Communicative Coworkership

Part II: Organizational Tensions

There is currently not much written about the communicative coworker, and therefore we do not grasp the consequences of these mounting expectations on the employee to be communicative in everyday organizational life; not only actively engaged in his or her work assignments, but also expected to participate in overall organizational dialogue. The lack of research means that we do not grasp how the coworker perceives, experiences and enacts these expectations. The concept of a communicative coworker is not unproblematic since it places high demands on employees in addition to skills in their professional roles, where they are also expected to be skilled communicators both in relation to colleagues and managers, and also to external stakeholders such as customers, suppliers and media.

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Simonsson (n.d.) describes how managers often get training, support and coaching in creating their identity as a leader, something coworkers on the other hand seldom receive in creating their identities as communicative coworkers. Ciulla (2004, p. 5) argues how employees in today’s organizations perhaps get more responsibility however not the tools required, such as time or knowledge, which she calls ”bogus empowerment”. The importance of employee participation is thus constantly put in the background when instrumental values ​​such as time and money, based on short-term goals, in the end is what is valued most for the organization (Cheney, Christensen, Zorn & Ganesh, 2010; Simonsson, 2002).

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This form of organizational tension between the expectations put on the coworker and the perceived work situation, looking at the employee’s perspective of the tensions, is understudied in organizational communication research (Trethway & Ashcraft, 2004) and the understanding of the coworker’s perspective is generally underrepresented in a management and leadership oriented research field (Heide & Simonsson, 2011; Tengblad, 2007). Despite a trend towards the post-bureaucratic organization, where hierarchy is flattened and the coworker is considered to have a more active role in relation to managers and directors as well as ambassador of the organization externally (Tengblad, 2007), there is always an unequal balance of power between employee and manager. Leadership in itself is about influence, which inherently entails an asymmetric power relationship (Axäll, 2004).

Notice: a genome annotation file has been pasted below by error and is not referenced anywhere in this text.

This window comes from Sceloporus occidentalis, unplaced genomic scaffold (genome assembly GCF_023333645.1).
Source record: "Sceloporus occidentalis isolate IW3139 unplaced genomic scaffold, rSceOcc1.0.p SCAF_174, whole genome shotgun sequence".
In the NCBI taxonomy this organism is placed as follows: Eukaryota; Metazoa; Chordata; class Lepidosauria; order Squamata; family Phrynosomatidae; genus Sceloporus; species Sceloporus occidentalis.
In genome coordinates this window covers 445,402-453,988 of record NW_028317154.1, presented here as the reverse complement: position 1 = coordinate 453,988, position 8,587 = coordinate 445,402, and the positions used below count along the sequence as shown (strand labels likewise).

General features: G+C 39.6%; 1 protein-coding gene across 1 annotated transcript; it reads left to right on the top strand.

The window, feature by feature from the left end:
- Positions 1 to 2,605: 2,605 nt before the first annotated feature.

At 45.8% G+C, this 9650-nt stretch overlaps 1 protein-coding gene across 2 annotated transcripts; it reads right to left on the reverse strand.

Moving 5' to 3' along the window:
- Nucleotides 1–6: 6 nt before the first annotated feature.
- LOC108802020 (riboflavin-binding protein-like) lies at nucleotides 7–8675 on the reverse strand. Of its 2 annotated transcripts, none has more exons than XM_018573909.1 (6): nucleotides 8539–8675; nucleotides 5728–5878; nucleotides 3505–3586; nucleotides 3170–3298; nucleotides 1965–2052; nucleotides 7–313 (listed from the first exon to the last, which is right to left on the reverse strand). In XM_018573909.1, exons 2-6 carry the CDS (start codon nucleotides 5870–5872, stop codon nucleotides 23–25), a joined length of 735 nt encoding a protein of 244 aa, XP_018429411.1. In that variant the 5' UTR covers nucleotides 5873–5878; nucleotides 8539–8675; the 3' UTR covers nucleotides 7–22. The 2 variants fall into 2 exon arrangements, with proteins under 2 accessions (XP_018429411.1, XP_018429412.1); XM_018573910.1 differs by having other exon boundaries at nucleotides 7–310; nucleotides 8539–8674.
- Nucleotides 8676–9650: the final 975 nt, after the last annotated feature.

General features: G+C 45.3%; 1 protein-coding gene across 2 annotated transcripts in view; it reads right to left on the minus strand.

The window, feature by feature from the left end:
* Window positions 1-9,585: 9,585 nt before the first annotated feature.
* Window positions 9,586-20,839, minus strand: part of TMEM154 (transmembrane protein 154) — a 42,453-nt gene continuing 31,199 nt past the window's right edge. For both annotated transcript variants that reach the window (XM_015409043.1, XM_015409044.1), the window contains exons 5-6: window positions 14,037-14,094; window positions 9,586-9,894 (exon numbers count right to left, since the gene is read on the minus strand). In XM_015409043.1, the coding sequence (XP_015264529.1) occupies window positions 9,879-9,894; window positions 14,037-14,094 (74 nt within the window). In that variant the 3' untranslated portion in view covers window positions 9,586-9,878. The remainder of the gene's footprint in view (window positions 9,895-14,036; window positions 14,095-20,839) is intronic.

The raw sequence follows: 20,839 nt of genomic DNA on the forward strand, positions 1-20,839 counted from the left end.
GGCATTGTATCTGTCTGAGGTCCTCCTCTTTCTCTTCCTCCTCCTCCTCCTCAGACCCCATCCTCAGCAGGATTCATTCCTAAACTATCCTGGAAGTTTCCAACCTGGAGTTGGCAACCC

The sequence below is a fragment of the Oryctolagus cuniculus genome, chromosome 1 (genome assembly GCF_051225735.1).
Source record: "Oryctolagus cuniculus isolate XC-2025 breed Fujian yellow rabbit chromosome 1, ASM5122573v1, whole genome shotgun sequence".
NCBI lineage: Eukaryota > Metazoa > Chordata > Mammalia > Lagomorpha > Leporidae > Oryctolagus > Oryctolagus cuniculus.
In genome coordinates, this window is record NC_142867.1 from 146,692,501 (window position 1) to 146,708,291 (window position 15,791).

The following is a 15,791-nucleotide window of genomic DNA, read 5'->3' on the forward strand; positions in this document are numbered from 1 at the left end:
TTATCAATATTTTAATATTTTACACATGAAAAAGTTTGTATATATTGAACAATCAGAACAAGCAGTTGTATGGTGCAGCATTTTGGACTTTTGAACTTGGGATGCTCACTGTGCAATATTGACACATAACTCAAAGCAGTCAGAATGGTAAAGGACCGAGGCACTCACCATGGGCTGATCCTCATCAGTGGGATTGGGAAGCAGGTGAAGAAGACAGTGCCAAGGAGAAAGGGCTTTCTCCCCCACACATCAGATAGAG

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Organization and leadership

Is the “open” office a way to control?

Christensen, Morsing and Cheney (2008) argue that research and practice in organizational communication seems to promote a kind of regulation of an employee who is opposed to participation and empowerment, in spite of a real-time picture of the commitment among employees. We can link this to a transmission perspective on communication, which in itself can suggest there are other reasons behind the open office landscape’s popularity than the pursuit of transparency and openness, and instead evolves about power. Deetz and Mumbay (1990, p.37, referenced in McPhee & Zaug, 2000, p.4) points out ”All communication necessarily involves the use of power […].” And an organization’s communication will thus always involve a production and reproduction of power.

From a management perspective, the open office can be seen as a strategy to control what is being said, something that can prevent negative rumors in the workplace. If managers are in the same room, employees should be more limited in what they dare to express. We can see traces from the rational school’s policies on staff and control (Scott & Davis, 2007).

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Cornelissen (2012, p.171) talks about organizational silence as ”[…] corresponds to a ’closed’ communication climate because it involves a shared and widespread feeling among employees that speaking up is of little use, leading them to withhold potentially valuable information”. The focus here is the organizational culture and leadership as a basis for the communication climate being open or closed. On the other hand, one could argue the individual agent munity, and that this type of communication may find other channels, such as lunch breaks or digital communications in various forms (but that these channels themselves will have their implications in the communication process).

But Danielsson and Bodin (2008) and Toivonen (Larsson, 2010) points to the employees’ reduced motivation because of perceived reduced privacy and personal control. Jansson (2009) argues for the individual’s need for privacy and distance, and Galbraith (Scott & Davis, 2007) talks about the need for ”organizational slack” which means margins for error and reduced demands on performance. In an open environment where reduced performance does not seem socially acceptable, integrity, distance and margins may be difficult to create, and the open plan office fails to ensure these needs.